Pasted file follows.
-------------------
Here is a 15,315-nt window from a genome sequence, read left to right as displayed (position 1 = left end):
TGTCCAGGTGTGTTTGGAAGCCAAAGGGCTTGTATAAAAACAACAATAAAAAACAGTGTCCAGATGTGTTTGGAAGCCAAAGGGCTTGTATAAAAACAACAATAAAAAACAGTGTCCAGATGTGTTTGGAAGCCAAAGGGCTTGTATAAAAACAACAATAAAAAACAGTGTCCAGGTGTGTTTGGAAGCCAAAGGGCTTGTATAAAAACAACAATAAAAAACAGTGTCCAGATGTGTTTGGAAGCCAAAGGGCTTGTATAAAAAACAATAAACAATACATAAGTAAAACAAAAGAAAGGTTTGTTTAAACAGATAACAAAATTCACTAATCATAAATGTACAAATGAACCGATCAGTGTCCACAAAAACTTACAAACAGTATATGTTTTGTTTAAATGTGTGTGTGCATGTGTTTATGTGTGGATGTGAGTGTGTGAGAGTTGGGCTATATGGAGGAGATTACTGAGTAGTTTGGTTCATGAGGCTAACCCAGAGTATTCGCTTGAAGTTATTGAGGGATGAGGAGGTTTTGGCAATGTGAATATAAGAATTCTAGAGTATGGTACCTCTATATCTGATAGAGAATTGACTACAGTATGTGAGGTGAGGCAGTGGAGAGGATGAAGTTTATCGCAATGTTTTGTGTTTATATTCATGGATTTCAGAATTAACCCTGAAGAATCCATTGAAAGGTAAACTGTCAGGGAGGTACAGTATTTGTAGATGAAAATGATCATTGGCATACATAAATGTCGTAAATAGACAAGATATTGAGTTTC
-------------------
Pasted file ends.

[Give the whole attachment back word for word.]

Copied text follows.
Here is a 15,315-nt window from a genome sequence, read left to right as displayed (position 1 = left end):
TGTCCAGGTGTGTTTGGAAGCCAAAGGGCTTGTATAAAAACAACAATAAAAAACAGTGTCCAGATGTGTTTGGAAGCCAAAGGGCTTGTATAAAAACAACAATAAAAAACAGTGTCCAGATGTGTTTGGAAGCCAAAGGGCTTGTATAAAAACAACAATAAAAAACAGTGTCCAGGTGTGTTTGGAAGCCAAAGGGCTTGTATAAAAACAACAATAAAAAACAGTGTCCAGATGTGTTTGGAAGCCAAAGGGCTTGTATAAAAAACAATAAACAATACATAAGTAAAACAAAAGAAAGGTTTGTTTAAACAGATAACAAAATTCACTAATCATAAATGTACAAATGAACCGATCAGTGTCCACAAAAACTTACAAACAGTATATGTTTTGTTTAAATGTGTGTGTGCATGTGTTTATGTGTGGATGTGAGTGTGTGAGAGTTGGGCTATATGGAGGAGATTACTGAGTAGTTTGGTTCATGAGGCTAACCCAGAGTATTCGCTTGAAGTTATTGAGGGATGAGGAGGTTTTGGCAATGTGAATATAAGAATTCTAGAGTATGGTACCTCTATATCTGATAGAGAATTGACTACAGTATGTGAGGTGAGGCAGTGGAGAGGATGAAGTTTATCGCAATGTTTTGTGTTTATATTCATGGATTTCAGAATTAACCCTGAAGAATCCATTGAAAGGTAAACTGTCAGGGAGGTACAGTATTTGTAGATGAAAATGATCATTGGCATACATAAATGTCGTAAATAGACAAGATATTGAGTTTC